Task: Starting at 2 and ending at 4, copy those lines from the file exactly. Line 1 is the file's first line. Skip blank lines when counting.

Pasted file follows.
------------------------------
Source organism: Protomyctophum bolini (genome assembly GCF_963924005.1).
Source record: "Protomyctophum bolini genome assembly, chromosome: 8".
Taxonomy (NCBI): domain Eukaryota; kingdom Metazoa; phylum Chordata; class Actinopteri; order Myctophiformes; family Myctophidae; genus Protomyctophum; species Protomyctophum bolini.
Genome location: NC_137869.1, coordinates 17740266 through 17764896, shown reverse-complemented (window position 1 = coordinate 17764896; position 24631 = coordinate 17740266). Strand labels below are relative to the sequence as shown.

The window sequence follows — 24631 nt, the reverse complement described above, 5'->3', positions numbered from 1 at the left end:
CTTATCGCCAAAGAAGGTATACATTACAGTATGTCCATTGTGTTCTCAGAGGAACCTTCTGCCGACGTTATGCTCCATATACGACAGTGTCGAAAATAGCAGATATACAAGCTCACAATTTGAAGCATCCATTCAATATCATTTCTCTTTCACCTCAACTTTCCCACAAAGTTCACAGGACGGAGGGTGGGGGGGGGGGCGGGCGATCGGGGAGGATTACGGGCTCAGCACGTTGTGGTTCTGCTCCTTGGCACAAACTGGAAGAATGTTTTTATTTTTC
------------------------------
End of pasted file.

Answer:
Source record: "Protomyctophum bolini genome assembly, chromosome: 8".
Taxonomy (NCBI): domain Eukaryota; kingdom Metazoa; phylum Chordata; class Actinopteri; order Myctophiformes; family Myctophidae; genus Protomyctophum; species Protomyctophum bolini.
Genome location: NC_137869.1, coordinates 17740266 through 17764896, shown reverse-complemented (window position 1 = coordinate 17764896; position 24631 = coordinate 17740266). Strand labels below are relative to the sequence as shown.